Chapter 5. Planning your CA services

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Identity Management (IdM) in Red Hat Enterprise Linux provides different types of certificate authority (CA) configurations. The following sections describe different scenarios and provide advice to help you determine which configuration is best for your use case.

CA subject DN
The Certificate Authority (CA) subject distinguished name (DN) is the name of the CA. It must be globally unique in the Identity Management (IdM) CA infrastructure and cannot be changed after the installation. In case you need the IdM CA to be externally signed, you might need to consult the administrator of the external CA about the form your IdM CA Subject DN should take.

5.1. CA Services available in an IdM server

You can install an Identity Management (IdM) server with an integrated IdM certificate authority (CA) or without a CA.

Table 5.1. Comparing IdM with integrated CA and without a CA
 Integrated CAWithout a CA


IdM uses its own public key infrastructure (PKI) service with a CA signing certificate to create and sign the certificates in the IdM domain.

  • If the root CA is the integrated CA, IdM uses a self-signed CA certificate.
  • If the root CA is an external CA, the integrated IdM CA is subordinate to the external CA. The CA certificate used by IdM is signed by the external CA, but all certificates for the IdM domain are issued by the integrated Certificate System instance.
  • Integrated CA is also able to issue certificates for users, hosts, or services.

The external CA can be a corporate CA or a third-party CA.

IdM does not set up its own CA, but uses signed host certificates from an external CA.

Installing a server without a CA requires you to request the following certificates from a third-party authority:

  • An LDAP server certificate
  • An Apache server certificate
  • A PKINIT certificate
  • Full CA certificate chain of the CA that issued the LDAP and Apache server certificates


If the integrated CA is subordinate to an external CA, the certificates issued within the IdM domain are potentially subject to restrictions set by the external CA for various certificate attributes, such as:

  • The validity period.
  • Constraints on what subject names can appear on certificates issued by the IDM CA or its subordinates..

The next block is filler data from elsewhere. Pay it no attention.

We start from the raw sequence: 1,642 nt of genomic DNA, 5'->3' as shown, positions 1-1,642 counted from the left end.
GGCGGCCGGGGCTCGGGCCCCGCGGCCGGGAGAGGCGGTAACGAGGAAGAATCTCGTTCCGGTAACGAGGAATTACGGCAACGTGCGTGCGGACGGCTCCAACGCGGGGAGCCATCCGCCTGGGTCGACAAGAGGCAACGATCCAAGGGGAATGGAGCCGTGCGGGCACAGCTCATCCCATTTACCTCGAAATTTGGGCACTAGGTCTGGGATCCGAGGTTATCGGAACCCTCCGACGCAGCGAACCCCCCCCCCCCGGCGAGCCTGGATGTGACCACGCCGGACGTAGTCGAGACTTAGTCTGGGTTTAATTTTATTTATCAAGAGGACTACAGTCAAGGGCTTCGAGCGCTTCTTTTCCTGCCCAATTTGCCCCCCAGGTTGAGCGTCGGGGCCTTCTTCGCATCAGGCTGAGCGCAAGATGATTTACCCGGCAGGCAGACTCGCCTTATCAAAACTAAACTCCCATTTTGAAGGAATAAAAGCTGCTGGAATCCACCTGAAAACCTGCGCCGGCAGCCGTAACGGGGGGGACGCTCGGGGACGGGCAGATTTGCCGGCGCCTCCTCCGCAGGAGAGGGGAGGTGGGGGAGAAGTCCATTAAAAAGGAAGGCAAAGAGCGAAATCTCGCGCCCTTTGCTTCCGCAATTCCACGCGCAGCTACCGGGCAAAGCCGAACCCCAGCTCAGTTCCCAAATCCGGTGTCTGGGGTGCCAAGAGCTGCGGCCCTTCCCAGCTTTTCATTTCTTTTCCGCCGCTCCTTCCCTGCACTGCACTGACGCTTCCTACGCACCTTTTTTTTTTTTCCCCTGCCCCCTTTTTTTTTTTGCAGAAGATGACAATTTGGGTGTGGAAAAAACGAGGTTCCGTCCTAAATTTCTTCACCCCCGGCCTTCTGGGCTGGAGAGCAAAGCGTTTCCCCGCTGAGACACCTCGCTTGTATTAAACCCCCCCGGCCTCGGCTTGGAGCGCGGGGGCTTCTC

• Constraints on whether the IDM CA can itself, issue subordinate CA certificates, or how "deep" the chain of subordinate certificates can go.

Managing certificates outside of IdM causes many additional activities, such as :

  • Creating, uploading, and renewing certificates is a manual process.
  • The certmonger service does not track the IPA certificates (LDAP server, Apache server, and PKINIT certificates) and does not notify you when the certificates are about to expire. The administrators must manually set up notifications for externally issued certificates, or set tracking requests for those certificates if they want certmonger to track them.

Works best for:

Environments that allow you to create and use your own certificate infrastructure.

Very rare cases when restrictions within the infrastructure do not allow you to install certificate services integrated with the server.


Switching from the self-signed CA to an externally-signed CA, or the other way around, as well as changing which external CA issues the IdM CA certificate, is possible even after the installation. It is also possible to configure an integrated CA even after an installation without a CA. For more details, see Installing an IdM server: With integrated DNS, without a CA.

5.2. Guidelines for distribution of CA services

The following steps provide guidelines for the distribution of your certificate authority (CA) services.


  1. Install the CA services on more than one server in the topology.

    Replicas configured without a CA forward all certificate operation requests to the CA servers in your topology.


    If you lose all servers with a CA, you lose all the CA configuration without any chance of recovery. In this case you must configure a new CA and issue and install new certificates.

  2. Maintain a sufficient number of CA servers to handle the CA requests in your deployment.

See the following table for further recommendations on appropriate number of CA servers:

Table 5.2. Guidelines for setting up appropriate number of CA servers
Description of the deploymentSuggested number of CA servers

A deployment with a very large number of certificates issued

Three or four CA servers

A deployment with bandwidth or availability problems between multiple regions

One CA server per region, with a minimum of three servers total for the deployment

All other deployments

Two CA servers


Four CA servers in the topology are usually enough if the number of concurrent certificate requests is not high. The replication processes between more than four CA servers can increase processor usage and lead to performance degradation.

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